Raising the bar
ANN MARIE JAKUBOWSKI | Friday, December 13, 2013
Since taking office April 1, student body president and vice president Alex Coccia and Nancy Joyce have checked off items left and right.
Recent initiatives included supporting University admissions policies to welcome undocumented students to campus, a week of awareness for mental health issues facing students and a coffee cart installed in DeBartolo Hall, all of which were goals included in their campaign platform. Though they have made progress through the concrete to-do list, Joyce said they are most proud of their success in engaging students who were not typically involved in student government.
“I’m really proud of the fact that we’ve gotten a lot of involvement from people, even outside of any sort of formalized committees,” Joyce said. “I think we’ve done a pretty good job of trying to involve people who have opinions but who aren’t necessarily interested in being involved with student government, and that’s really what we wanted to do from Day One.”
Coccia said personal, one-on-one interaction with members of the Notre Dame community has been key to his administration’s policy-making.
“Even at the very beginning, we focused on how we approach one-on-one meetings and making sure we’re doing a lot of those with students and administrators, to not only get initiatives going, but also to build important relationships,” he said. “We do that every week with both administrators and students, and that has just come in immensely handy and has just been a powerful, powerful method for really working with students to get change going and build trust.”
Setting a standard
Engaging in social media and working to reach students where they are has been a crucial aspect of the administration’s leadership, Coccia said. Joyce said during their term, they have been trying to “raise the expectations of what student government should be on campus.”
“I think we’ve made a very concerted effort to engage freshmen, which is really important because now, for the next four years, the expectation of that and of every successive class is for a student government that reaches out to them and gives personal invitations to various invitations, a group that is known to them,” she said. “On a more macro level of what student government is, we’ve really tried to make it something that people can expect a lot from, and that we deliver on it.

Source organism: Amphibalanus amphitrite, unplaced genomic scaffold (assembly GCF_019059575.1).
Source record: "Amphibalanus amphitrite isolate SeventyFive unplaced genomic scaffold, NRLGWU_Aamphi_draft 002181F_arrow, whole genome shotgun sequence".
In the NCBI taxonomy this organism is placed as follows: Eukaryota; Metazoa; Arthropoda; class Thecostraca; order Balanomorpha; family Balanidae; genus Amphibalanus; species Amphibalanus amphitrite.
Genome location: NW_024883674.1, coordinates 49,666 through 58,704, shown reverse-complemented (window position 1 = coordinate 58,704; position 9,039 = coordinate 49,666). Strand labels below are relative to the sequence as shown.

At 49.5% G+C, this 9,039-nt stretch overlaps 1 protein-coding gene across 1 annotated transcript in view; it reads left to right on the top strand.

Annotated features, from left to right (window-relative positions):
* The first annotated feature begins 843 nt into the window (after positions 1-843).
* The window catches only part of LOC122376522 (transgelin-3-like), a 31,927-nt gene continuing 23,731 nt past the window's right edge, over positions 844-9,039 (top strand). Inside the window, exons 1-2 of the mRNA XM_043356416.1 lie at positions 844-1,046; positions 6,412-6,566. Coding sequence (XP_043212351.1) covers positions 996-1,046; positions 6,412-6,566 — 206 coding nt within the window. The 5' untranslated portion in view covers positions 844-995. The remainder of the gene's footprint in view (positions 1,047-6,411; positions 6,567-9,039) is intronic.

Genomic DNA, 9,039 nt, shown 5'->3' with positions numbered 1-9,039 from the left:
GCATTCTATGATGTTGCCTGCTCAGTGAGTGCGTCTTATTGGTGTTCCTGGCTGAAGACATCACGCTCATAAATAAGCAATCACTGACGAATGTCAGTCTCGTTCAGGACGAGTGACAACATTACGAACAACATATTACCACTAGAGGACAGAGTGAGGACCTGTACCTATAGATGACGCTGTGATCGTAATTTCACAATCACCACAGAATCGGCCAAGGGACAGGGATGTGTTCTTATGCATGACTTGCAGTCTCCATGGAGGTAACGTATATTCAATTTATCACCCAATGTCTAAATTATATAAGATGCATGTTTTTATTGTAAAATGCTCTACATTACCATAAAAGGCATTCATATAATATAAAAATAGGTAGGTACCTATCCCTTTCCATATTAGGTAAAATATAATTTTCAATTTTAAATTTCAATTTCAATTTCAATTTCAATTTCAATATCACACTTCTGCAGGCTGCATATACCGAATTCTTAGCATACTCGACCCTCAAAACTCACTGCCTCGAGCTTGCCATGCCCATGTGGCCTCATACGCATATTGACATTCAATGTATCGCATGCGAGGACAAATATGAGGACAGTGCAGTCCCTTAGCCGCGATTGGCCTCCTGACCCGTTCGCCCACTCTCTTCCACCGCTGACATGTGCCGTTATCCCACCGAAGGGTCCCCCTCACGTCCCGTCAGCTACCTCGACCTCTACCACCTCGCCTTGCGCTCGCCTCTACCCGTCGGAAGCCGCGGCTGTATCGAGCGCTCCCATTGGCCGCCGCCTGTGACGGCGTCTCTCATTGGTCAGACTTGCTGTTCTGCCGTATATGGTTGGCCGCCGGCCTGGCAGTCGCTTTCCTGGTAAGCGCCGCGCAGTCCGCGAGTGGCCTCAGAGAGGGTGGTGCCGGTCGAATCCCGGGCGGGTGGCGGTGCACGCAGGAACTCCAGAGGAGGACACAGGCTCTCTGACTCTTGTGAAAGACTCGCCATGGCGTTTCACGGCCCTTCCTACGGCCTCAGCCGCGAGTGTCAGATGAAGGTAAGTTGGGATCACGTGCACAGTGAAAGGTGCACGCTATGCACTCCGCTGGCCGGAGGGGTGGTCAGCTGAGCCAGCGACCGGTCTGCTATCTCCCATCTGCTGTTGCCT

“Hopefully going forward, that bar has been raised a little bit.”
Juan Rangel, chief of staff for this year’s administration, said he has been “pleasantly surprised” by the level of student involvement and cooperation on campus.
“Students are really engaged on campus, not necessarily in a formalized way, but even just in the ways that we can reach them, whether through social networks like Facebook and Twitter or in events that we host,” Rangel said. “Students are more aware that student government is active and that we’re actively trying to meet their needs in any way. I think that’s definitely something to be proud of.”
‘Using the momentum’
Coccia said he attributes much of the group’s success in tackling the initiatives on the platform to the constant connection and interaction between members of the executive cabinet and with students outside the organization.
“If someone sends us an idea, we’re typically going to follow up on that and try to get a better sense of what their thoughts are and how they see student government fitting into that,” he said. “I think the sexual assault [initiatives] are a great example of that. We definitely had that on our platform, but as something that we wanted to work on in whatever capacity we could.”
Joyce said when examining ideas and reviewing priorities, at the end of the day, they “always go back to the platform.”
“But at the same time, I think there’s been a lot that’s come up since we’ve been in office that had been generated by people coming up to us and saying ‘Look, I have this idea’ or ‘I see this happening this way,’ and I think we need that,” she said. “We make that a priority.”
The relationships built between administrators and student government have proven “really encouraging,” Coccia said.